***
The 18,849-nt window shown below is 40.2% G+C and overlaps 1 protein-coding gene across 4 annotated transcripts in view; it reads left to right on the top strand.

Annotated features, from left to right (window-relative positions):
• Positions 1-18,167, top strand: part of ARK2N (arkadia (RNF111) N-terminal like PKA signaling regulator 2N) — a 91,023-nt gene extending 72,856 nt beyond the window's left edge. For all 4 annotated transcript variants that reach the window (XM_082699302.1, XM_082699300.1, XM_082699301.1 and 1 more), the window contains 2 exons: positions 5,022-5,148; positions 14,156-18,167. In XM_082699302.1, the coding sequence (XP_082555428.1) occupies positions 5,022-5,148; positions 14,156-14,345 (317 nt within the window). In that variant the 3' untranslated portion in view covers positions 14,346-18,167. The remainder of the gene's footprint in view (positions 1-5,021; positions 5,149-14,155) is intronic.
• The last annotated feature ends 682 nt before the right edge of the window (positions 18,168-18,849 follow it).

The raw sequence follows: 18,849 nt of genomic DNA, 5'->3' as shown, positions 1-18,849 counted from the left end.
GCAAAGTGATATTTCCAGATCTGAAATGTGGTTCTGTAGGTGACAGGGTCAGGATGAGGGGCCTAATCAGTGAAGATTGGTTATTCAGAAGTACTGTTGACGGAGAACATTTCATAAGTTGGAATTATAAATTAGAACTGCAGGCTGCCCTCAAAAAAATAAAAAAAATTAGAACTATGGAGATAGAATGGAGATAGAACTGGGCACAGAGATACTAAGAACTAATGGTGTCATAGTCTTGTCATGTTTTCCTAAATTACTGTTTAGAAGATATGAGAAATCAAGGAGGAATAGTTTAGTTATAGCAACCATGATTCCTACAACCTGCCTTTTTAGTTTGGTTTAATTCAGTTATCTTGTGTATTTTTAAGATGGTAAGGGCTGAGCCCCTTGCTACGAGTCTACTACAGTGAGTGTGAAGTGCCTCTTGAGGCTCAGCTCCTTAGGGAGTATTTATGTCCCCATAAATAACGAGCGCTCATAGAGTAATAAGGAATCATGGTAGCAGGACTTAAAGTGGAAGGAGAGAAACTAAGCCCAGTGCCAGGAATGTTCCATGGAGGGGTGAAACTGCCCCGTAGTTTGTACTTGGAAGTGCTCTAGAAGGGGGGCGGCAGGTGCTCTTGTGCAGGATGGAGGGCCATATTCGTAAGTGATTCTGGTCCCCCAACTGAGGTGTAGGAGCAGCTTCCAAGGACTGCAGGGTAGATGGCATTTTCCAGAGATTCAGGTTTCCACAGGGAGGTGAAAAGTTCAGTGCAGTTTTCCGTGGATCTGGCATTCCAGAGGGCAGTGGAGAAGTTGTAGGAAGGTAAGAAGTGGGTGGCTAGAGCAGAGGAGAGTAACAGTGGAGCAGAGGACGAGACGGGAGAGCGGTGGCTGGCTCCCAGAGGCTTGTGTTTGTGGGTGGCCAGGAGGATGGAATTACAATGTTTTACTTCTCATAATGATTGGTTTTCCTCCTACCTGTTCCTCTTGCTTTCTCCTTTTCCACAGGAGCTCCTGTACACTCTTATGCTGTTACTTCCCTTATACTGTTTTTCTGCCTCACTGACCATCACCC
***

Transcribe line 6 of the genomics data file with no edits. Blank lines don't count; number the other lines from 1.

GCAAAGTGATATTTCCAGATCTGAAATGTGGTTCTGTAGGTGACAGGGTCAGGATGAGGGGCCTAATCAGTGAAGATTGGTTATTCAGAAGTACTGTTGACGGAGAACATTTCATAAGTTGGAATTATAAATTAGAACTGCAGGCTGCCCTCAAAAAAATAAAAAAAATTAGAACTATGGAGATAGAATGGAGATAGAACTGGGCACAGAGATACTAAGAACTAATGGTGTCATAGTCTTGTCATGTTTTCCTAAATTACTGTTTAGAAGATATGAGAAATCAAGGAGGAATAGTTTAGTTATAGCAACCATGATTCCTACAACCTGCCTTTTTAGTTTGGTTTAATTCAGTTATCTTGTGTATTTTTAAGATGGTAAGGGCTGAGCCCCTTGCTACGAGTCTACTACAGTGAGTGTGAAGTGCCTCTTGAGGCTCAGCTCCTTAGGGAGTATTTATGTCCCCATAAATAACGAGCGCTCATAGAGTAATAAGGAATCATGGTAGCAGGACTTAAAGTGGAAGGAGAGAAACTAAGCCCAGTGCCAGGAATGTTCCATGGAGGGGTGAAACTGCCCCGTAGTTTGTACTTGGAAGTGCTCTAGAAGGGGGGCGGCAGGTGCTCTTGTGCAGGATGGAGGGCCATATTCGTAAGTGATTCTGGTCCCCCAACTGAGGTGTAGGAGCAGCTTCCAAGGACTGCAGGGTAGATGGCATTTTCCAGAGATTCAGGTTTCCACAGGGAGGTGAAAAGTTCAGTGCAGTTTTCCGTGGATCTGGCATTCCAGAGGGCAGTGGAGAAGTTGTAGGAAGGTAAGAAGTGGGTGGCTAGAGCAGAGGAGAGTAACAGTGGAGCAGAGGACGAGACGGGAGAGCGGTGGCTGGCTCCCAGAGGCTTGTGTTTGTGGGTGGCCAGGAGGATGGAATTACAATGTTTTACTTCTCATAATGATTGGTTTTCCTCCTACCTGTTCCTCTTGCTTTCTCCTTTTCCACAGGAGCTCCTGTACACTCTTATGCTGTTACTTCCCTTATACTGTTTTTCTGCCTCACTGACCATCACCC